Banana Republic flagship to debut in Paris in December
San Francisco — Gap announced Monday that it will open its first Banana Republic store in France in Paris in early December. The 15,952-sq.-ft. store will be located on Avenue des Champs Élysées, one of the most popular international shopping destinations in the world.
“Following the success of our London and Milan openings, we are delighted to bring Banana Republic to Paris and take another exciting step in our international growth strategy,” said Stephen Sunnucks, president, International, Gap.
The new store features architecture and materials inspired by the heritage of France but with connections back to America with an exhibition of iconic imagery curated by Michael Hoppen. Many of the building’s original architectural details have been retained and updated; the contemporary white and black diamond marble floors combined with limestone, sweeping marble feature staircase and an old era style lift accessing the main shopping area lit by a Charles Edwards chandelier. French Art Deco antiques, curved ebony paneling and black enamel detailing create the feeling of a residential environment while a series of neoclassical arches and vaults evoke a shopping promenade.
Last year, the company opened its first Banana Republic store in Italy in Milan. In 2010, the company also made Banana Republic products available to European customers online by launching a dedicated e-commerce site.
Home centers among Irene’s retail winners, apparel stores lose out
New York City — The impact of Hurricane Irene on retail sales is likely to split among category lines: Home-improvement stores selling emergency preparation products and clean-up items are likely to benefit the most from the storm, while apparel retailers and department stores selling non-essential items are likely to take a hit.
Industry analysts noted that big-box stores, drug stores and supermarkets all experienced sales surges prior to Irene’s arrival, but the biggest winners are likely to be home centers. In fact, pre-and-post storm sales may aid same-store sales at Home Depot and Lowe’s each by 1% point in the third quarter, said Stifel, Nicolaus & Co. analyst David Schick in a MarketWatch report.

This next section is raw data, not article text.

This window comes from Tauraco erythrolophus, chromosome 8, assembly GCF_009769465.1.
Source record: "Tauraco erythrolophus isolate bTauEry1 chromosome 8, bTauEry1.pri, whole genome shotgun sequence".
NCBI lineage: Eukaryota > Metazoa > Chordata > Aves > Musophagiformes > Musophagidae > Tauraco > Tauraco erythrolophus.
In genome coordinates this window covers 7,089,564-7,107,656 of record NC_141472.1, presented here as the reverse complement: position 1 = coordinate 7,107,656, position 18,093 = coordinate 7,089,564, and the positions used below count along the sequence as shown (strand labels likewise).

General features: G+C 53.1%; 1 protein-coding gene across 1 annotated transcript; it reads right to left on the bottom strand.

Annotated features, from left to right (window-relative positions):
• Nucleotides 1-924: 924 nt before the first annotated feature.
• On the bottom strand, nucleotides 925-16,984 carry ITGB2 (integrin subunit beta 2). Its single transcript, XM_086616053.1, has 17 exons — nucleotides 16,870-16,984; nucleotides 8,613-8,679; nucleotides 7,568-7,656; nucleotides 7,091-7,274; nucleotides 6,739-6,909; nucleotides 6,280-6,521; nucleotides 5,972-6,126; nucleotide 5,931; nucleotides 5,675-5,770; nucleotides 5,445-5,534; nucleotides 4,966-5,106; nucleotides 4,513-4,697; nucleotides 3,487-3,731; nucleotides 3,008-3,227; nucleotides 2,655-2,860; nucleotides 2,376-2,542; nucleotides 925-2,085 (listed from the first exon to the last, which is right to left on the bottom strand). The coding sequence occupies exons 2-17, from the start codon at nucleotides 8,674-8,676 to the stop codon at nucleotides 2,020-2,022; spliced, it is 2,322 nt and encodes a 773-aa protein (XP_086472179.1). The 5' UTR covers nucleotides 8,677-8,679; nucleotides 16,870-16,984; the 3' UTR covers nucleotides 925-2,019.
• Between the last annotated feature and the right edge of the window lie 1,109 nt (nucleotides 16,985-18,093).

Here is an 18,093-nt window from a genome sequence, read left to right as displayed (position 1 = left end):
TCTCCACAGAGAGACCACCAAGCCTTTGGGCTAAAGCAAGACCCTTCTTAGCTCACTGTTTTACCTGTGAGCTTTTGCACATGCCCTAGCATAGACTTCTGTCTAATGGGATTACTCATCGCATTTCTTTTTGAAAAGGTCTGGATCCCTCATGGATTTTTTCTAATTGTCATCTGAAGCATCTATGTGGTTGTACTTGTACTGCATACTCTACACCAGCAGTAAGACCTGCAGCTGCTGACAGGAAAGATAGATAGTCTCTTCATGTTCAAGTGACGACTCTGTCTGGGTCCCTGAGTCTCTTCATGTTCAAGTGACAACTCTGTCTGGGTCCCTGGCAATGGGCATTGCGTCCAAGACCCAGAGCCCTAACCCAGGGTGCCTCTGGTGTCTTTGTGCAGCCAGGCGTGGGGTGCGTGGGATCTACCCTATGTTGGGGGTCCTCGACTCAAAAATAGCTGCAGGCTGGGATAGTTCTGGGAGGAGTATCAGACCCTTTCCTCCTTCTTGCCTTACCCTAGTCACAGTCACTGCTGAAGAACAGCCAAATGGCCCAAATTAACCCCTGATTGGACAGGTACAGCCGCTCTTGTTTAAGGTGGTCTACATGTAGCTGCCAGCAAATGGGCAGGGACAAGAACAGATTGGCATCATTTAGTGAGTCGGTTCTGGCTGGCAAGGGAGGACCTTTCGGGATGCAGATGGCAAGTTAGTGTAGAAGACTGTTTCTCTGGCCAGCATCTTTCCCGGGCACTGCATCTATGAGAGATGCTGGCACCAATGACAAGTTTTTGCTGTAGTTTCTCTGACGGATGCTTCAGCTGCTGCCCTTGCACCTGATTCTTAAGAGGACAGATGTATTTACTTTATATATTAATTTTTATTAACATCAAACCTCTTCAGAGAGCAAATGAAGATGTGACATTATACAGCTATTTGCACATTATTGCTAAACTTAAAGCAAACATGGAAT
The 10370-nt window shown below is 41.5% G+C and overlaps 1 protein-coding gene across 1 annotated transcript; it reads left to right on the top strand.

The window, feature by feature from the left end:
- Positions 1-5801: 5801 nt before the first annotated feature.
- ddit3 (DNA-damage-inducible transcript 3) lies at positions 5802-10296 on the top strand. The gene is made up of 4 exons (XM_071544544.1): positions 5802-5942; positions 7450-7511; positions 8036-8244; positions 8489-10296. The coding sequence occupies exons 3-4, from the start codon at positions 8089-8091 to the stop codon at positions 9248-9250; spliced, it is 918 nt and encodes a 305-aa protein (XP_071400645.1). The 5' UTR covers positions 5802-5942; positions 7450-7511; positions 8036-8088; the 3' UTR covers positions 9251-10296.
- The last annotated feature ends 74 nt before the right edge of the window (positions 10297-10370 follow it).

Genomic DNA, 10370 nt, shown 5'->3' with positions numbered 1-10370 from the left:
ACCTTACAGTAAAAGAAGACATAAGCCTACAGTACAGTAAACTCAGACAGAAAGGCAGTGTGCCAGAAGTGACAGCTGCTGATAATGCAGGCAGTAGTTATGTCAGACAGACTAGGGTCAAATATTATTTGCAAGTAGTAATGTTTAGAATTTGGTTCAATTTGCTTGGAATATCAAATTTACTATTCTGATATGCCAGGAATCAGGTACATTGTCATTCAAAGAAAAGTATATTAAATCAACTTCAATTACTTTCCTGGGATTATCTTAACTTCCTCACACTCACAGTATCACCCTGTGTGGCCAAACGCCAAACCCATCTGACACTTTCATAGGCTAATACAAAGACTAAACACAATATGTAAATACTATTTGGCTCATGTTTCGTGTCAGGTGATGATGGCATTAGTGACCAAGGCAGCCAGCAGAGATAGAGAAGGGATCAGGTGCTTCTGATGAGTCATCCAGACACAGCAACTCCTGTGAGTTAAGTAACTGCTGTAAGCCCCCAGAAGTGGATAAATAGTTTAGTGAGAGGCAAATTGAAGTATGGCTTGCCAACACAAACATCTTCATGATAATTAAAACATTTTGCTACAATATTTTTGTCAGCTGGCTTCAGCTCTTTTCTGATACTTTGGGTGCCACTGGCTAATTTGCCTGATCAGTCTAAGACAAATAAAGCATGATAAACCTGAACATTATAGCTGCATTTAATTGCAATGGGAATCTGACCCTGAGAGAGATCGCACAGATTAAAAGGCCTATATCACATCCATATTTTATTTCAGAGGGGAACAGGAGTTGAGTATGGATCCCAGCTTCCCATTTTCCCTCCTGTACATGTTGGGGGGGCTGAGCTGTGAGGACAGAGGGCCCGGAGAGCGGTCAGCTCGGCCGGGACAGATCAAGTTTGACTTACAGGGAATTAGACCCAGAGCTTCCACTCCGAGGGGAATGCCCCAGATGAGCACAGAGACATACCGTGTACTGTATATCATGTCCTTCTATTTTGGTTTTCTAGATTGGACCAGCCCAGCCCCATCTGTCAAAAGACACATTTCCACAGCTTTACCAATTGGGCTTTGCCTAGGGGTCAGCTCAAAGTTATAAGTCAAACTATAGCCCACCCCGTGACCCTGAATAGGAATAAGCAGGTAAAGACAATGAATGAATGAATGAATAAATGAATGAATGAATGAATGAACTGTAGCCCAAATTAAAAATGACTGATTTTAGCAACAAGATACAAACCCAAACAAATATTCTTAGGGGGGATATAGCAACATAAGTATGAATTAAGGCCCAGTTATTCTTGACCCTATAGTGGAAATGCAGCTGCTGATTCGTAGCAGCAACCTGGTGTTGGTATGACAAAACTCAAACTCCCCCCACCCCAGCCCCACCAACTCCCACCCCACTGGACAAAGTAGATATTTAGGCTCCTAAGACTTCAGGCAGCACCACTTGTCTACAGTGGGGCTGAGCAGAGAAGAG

However, many retailers in the Northeast saw sales drop as they were forced to close doors over the busy late-summer weekend. Apparel retailers and department stores — and back-to-school sales in general — were expected to be among the biggest losers. Irene may have reduced apparel retailers’ same- store sales by 0.5% or less for the month as consumers stayed home during the critical back-to-school shopping season, Jennifer Davis, an analyst at Lazard Capital Markets, noted in an e-mail, Bloomberg reported. Supermarkets, drug stores and big-box retailers likely benefited, she said.
The Home Depot shipped more than 1,000 truckloads of extra storm-related supplies, spokesman Stephen Holmes said in the Bloomberg report. Chainsaws, cleaning supplies and vacuums are now in demand as people shifted their focus from storm preparation to clean-up, Holmes said.
Similarly, Lowe’s Cos. shipped more than 1,000 extra truckloads of flashlights, batteries and generators to East Coast stores, Bloomberg reported.
As of 9 a.m. Monday, Wal-Mart said it had no reports of significant damage to any of its nearly 600 facilities located along the East Coast. At peak, there were 297 stores and clubs that were closed due to the hurricane. As the storm has moved north, it has reopened 259 of those stores and clubs.
Irene’s total damage, including uninsured losses, could range from $5 billion to $7 billion, he said. That stands in contrast to Hurricane Katrina, which reportedly cost more than $70 billion in insured losses alone.
Since Hurricane Katrina, the Federal Emergency Management Agency (FEMA) has begun studying ways to work with the private sector, including national retailers, during emergencies. For an interesting look at how The Home Depot and Wal-Mart prepared for the storm, go to npr.org/2011/08/26/139941596/big-box-stores-hurricane-prep-starts-early?ps=cprs
Office Depot offers customers a shred of privacy
BOCA RATON, Fla. — The small business customer may have a greater reason to visit Office Depot now that the retailer has expanded its shredding and secure document archiving service program through a new partnership with information management company, Iron Mountain.
The company is offering shredding services at the rate of 99 cents per pound as well as document scanning for a nominal fee, allowing customers to leave the storewith a digital record of their document that was destroyed. Customers with larger volumes of materials for shredding can utilize the shredding drop off service, under which Iron Mountain picks up the items directly from Office Depot for shredding. Furthermore, businesses with larger needs can visit their nearest Office Depot store toschedule the business shredding service and pick up boxes that will hold up to 35 pounds each of materials.
“Shredding has become a personal and business necessity in order to be protected from financial loss, identity theft, and more,” said Kristin Micalizio, VP Office Depot’s Copy & Print Depot. “Whether a customer chooses to visit one of our more than 1,100 stores or have Iron Mountain come directly to their place of business, this new agreement allows us to provide Office Depot customers with a number of safe and secure shredding options.”